Second, and most importantly, Brutus’s leadership was symbolic, primarily because of his origins and family connections. Marcus came from the Junius family, an old and well-respected family. The name was derived from the name of the goddess Juno. The father of the leader of the bombers bore the same name, that is, Marcus Junius Brutus. In 78 BCE he was sentenced to death by Pompey. After his father’s death, he was greatly influenced by another family member, Marcus Porcius Cato, an implacable Republican. His mother, Servilia, was Julius Caesar’s lover for a long time and remained on good terms with him even after their affair. It is not surprising then that there have been rumours that Brutus may have been Caesar’s son, which is, however, impossible for chronological reasons. There is no doubt, however, that Caesar must have felt some kind of sympathy for his lover’s son. Family, and thus personal contacts, gave Brutus access to the then political elite of Rome. Although Brutus was heavily influenced by Cato, he was not a fanatical idealist, but rather a politician who made significant compromises. An example is a fact that in 49 BCE became a supporter of Pompey, who condemned his father to death.
Brutus’ program was based primarily on a legend about his family. The representatives of the Brutus family traced their roots back to Lucius Junius Brutus, a patrician, the first consul to banish the last king from Rome of Tarquinius the Proud. Nowadays, there is little doubt that these connections are fiction, but the ancients did not perceive it in such terms. It was a family story that was not treated at all in terms of truth and falsehood. Brutus maintained and developed this family tradition. In 54 BCE, when he was viri monetalis, he minted two significant issues of denarii at the mint. The obverse of one of them shows the head of Libertas. The reverse showed Brutus’s ancestor, Lucius. This is how Marcus tried to convey his political program. Highlighting his origin, he referred to the great figures of Roman history, identifying himself with their achievements at the same time. The personification of Libertas referred primarily to civil liberties, and thus the republican model of government. Remember, however, that this issue appeared in 54 BCE. So it was not aimed at Caesar, but rather at Pompey, who at that time was dangerously increasing his power. For these two reasons, it was Brutus who became the leader of all those who sought to restore the old traditions of the Republic.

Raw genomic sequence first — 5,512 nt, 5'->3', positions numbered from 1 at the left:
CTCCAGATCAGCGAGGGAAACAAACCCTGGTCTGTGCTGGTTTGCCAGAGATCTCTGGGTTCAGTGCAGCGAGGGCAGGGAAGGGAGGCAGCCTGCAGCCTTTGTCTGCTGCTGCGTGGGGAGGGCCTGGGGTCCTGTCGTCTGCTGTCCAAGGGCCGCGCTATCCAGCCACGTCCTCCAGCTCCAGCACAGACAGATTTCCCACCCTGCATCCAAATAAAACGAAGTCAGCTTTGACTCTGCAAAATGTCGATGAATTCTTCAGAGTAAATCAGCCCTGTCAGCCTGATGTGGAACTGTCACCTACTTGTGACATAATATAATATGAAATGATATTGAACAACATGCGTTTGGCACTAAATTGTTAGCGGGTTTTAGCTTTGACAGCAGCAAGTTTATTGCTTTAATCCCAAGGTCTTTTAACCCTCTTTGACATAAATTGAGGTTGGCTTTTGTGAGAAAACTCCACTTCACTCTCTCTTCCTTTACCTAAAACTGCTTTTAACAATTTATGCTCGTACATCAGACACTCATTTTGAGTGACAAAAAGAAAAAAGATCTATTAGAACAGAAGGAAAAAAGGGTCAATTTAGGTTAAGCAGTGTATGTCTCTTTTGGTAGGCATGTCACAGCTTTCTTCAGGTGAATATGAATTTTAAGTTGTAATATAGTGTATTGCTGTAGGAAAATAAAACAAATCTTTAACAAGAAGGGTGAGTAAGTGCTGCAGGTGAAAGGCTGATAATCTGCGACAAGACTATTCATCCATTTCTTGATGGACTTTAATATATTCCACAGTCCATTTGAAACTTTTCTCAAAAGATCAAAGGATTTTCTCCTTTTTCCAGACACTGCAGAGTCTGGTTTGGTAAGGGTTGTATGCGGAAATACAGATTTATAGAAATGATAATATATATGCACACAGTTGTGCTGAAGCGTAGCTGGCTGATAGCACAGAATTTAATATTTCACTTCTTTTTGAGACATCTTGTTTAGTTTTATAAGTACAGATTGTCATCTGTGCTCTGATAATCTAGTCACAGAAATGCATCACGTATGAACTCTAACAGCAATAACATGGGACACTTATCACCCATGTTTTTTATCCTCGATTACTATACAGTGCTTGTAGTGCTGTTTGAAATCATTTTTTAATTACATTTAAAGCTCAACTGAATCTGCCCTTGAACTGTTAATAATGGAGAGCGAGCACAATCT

As previously mentioned, Brutus was not a naive idealist, but rather a pragmatic politician. We can also find evidence of this in his coinage. This is evidenced primarily by the fact that Brutus decided to put his own portrait on the coins. The matter may seem prosaic, however, in the realities of the Roman mentality, it was of great importance. According to Roman tradition, living politicians could not put their image on a coin. A special resolution of the senate was needed for this. The first living politician whose portrait was placed on the coin was ironically Julius Caesar! Thus, on the one hand, Brutus emphasized republican traditions in his issues, and on the other hand, he continued the propaganda patterns shaped by his greatest political opponent.
In summary, the political agenda of the republicans was strongly influenced by its main character, Brutus himself. It is dominated by the slogan Libertas, enriched with a family tradition. It is worth remembering that Libertas is not only a political slogan but above all a deity who is connected directly with Brutus himself. His leadership of the republican group was therefore also sanctioned by the gods themselves. In politics, the traditional offices also played a significant role. However, it seems that this program was quite flexible and shaped also by political opponents.